You're Doing It Wrong
Sweat rolls down my forehead, leaks into my eyes. I can see drops all across my arms and my yoga mat.
"Hold your plank for just ten more seconds," the instructor says, her voice steady in the midst of what I'm pretty sure is an introduction to what hell would feel like.
The room is at a, what the website says, *comfortable* 101 degrees, and holding this plank on a Thursday night feels like finally hitting my breaking point. I'm about to collapse onto the mat—walk straight out of the room if my legs can still hold me up—never go back to Sweat Yoga. Avoid driving by it on my way to Wednesday night happy hours downtown in case somehow they drag me back in.
"Eight seconds," the instructor says, in that annoyingly composed tone. "Eight seconds, to think about the shit that's being thrown at you. Seven seconds, to prove you're stronger than it."
I'm still holding on. Eight seconds to think about the reasons I cried myself to sleep last night, and the night before that. Seven seconds to hold on, like I do every morning when the tears are dried and life keeps moving forward.
When she finally lets us drop to the ground, I collapse onto my mat. I'm glad that the room is dark, and nobody can separate the tears from the sweat on my cheeks.
"Let it go," the instructor is saying. "Breathe out, and let it all go."
There are a few things that happen when you graduate college. You celebrate school being finished. You send out job applications with big dreams and starry-eyes. You get rejected and ignored. You send out job applications, and LinkedIn invitations, and cover letter after cover letter—you dream about cover letters—you start losing steam. You want a job. You want a job so badly.
You get a job. You celebrate. You go to your first day in a new pencil skirt with starry-eyes. You love it, for awhile. Some days you hate it. Sometimes you wish you could go back to that time when you weren't tied down to your desk, even though that's all you wanted. You start losing steam. You want a new job, or to travel, or to do what that girl on Instagram is doing. You want that other life so badly.
And it's not that what you have is bad, or that it isn't what you expected. It's that there are so many reasons to tell yourself that you're doing something wrong. That you didn't choose the right path.
You're young, so you should be traveling the world. You're new, so you should be exploring all your options. Date whoever you want, for as long as you want, while you can! Spend your money on experiences you want to have, while you can!
But you're getting older, why aren't you looking for someone to marry? But you're getting older, it's time for you to get serious about your 401K. Stay at the job for two years, minimum. Don't spend all your money on that plane ticket, you have rent to pay.
You're doing it wrong—I hear it like background music to everything I do. When I was first pushed out of the nest into the real world, my family and friends and professors and motivational books told me to follow my own path. To do what felt was right.
But now that I've been living in it for awhile, they make me think there's a path I should've been following all along.
I chose a stable job, and a city close to home with plenty of friends I already knew. I chose consistency, and working in the background toward a much bigger dream. I chose to prioritize paying off debt and building a savings account. I chose to live in a way that would minimize anxieties and give me hardly anything to fear.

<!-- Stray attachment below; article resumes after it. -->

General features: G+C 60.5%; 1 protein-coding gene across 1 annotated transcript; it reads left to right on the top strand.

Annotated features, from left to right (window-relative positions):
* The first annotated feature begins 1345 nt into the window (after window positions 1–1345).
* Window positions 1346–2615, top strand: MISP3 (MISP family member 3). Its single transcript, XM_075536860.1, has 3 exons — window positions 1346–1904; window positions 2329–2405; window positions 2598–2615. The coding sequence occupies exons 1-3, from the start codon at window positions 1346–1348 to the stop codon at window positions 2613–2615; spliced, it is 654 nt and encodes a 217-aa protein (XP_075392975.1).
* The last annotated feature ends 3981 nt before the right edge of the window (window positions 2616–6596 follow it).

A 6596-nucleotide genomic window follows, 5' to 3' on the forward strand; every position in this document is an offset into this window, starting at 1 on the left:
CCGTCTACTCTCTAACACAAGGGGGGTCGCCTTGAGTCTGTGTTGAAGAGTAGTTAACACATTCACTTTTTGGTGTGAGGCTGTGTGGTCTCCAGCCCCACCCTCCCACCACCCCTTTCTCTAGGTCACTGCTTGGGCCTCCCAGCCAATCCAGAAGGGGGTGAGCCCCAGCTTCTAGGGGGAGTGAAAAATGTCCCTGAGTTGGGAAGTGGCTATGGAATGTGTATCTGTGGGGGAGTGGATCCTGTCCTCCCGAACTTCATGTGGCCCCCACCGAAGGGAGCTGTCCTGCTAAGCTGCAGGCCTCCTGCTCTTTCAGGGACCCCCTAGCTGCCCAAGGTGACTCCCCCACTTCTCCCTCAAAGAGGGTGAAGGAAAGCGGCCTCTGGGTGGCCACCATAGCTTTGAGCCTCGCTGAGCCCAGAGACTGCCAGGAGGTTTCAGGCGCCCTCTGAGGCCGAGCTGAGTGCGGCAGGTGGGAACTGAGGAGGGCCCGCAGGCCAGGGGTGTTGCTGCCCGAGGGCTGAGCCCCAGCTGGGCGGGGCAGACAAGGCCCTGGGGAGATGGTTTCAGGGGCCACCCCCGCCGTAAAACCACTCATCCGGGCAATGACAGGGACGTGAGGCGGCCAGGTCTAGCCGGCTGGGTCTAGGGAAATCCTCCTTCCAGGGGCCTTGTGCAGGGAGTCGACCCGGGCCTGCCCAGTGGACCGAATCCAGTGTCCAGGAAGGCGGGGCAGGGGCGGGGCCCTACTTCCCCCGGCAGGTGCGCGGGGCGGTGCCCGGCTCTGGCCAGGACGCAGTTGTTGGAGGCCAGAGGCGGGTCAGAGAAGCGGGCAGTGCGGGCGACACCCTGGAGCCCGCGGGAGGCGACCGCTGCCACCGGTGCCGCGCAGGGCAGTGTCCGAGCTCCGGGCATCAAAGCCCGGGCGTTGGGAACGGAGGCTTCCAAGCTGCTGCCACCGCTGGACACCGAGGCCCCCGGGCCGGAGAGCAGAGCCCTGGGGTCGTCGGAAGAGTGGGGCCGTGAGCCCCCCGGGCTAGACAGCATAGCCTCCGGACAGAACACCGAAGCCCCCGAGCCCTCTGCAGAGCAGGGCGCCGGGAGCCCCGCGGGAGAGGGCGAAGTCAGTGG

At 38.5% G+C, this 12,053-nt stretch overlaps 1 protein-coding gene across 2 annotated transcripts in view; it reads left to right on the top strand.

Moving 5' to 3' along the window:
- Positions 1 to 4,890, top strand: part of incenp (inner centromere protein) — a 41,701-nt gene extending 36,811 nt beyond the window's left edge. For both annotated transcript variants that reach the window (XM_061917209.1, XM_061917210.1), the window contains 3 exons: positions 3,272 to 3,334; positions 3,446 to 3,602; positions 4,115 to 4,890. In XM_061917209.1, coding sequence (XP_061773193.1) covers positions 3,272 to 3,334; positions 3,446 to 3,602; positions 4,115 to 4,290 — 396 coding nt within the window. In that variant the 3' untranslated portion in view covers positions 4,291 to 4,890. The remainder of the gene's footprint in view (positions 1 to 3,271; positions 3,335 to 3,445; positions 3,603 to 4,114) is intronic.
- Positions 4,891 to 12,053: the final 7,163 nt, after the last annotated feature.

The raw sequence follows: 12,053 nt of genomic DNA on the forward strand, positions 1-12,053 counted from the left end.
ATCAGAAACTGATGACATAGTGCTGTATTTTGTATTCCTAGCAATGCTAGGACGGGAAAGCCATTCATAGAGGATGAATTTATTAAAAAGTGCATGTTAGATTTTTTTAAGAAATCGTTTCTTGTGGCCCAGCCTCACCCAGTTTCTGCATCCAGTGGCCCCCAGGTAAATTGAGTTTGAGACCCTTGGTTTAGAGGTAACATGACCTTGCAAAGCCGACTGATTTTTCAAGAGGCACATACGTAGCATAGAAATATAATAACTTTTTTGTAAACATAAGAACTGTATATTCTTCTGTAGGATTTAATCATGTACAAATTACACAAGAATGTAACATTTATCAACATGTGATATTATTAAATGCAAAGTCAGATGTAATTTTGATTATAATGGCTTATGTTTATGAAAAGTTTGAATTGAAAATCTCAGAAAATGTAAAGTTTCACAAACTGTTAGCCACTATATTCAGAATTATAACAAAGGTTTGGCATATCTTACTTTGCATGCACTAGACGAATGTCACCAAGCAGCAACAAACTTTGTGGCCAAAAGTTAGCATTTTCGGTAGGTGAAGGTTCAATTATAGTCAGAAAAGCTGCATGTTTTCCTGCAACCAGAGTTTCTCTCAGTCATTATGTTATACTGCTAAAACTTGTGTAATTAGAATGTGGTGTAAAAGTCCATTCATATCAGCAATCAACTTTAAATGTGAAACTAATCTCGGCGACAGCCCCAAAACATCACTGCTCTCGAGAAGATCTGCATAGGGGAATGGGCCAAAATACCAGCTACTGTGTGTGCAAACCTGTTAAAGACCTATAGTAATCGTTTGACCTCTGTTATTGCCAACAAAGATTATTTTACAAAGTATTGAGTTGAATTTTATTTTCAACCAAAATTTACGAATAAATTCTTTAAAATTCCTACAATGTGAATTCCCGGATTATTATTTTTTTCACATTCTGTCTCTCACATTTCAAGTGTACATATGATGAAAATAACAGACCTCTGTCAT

But I can't help but feel like I'm missing out on adventure. On challenges. On cool trips to see spectacular cities and meeting people who make me question everything I thought I knew about life. I feel like I'm missing out on a bucket list, putting it off until I have this amount of money or these successes to add to my resume.
I felt like I was crumbling inside, because I didn't know how to change my life. Because I wasn't sure I wanted to. I'm coming up on the anniversary of the day I left college, and when I thought I'd be moving along a path I planned to stay on for awhile, instead I feel panicked—not knowing at what point I can wander off to start a new one.
That's how I ended up in a hot yoga class with a person I'd only just met days before. Just inching a toe across the line of the routine I've watched my life become. I wanted to try something new, meet someone new. Maybe try being someone new, who didn't always feel worried that I was letting myself down.
"Let it all go." That was the theme of the class. You're letting your fear go, your inhibitions go. You're sweating your skin off in a room full of people you don't know, attempting to get in and stay in positions that make you more than a little uncomfortable. You're breathing in heavy breaths and blowing it out with loud sighs and moans. You're feeling a little silly and a little exhilarated but mostly just hot.
But you hold the positions. And you breathe through them. And you prove that you're strong.
Until you don't, and you fall out, and you lay like a lump in corpse pose while everyone else is trying hand stands.
"Go to your own flow." My instructor says that whenever she sees or hears someone struggling.
So I do. I let it all go—the expectations, the judgments, the fear that I'm doing something wrong or making myself look silly. I hold the wrong pose in the wrong way and I take 500 water breaks.
I go to my own flow. And when I'm home that night, feeling loose and sore and still just a little bit overheated, I wait for the wave of panic to come over me. The one that tells me I have to wake up in the morning and keep walking the same road that I don’t even know I should be on.
But for once, it doesn't come. I fall asleep as soon as I crawl under the covers.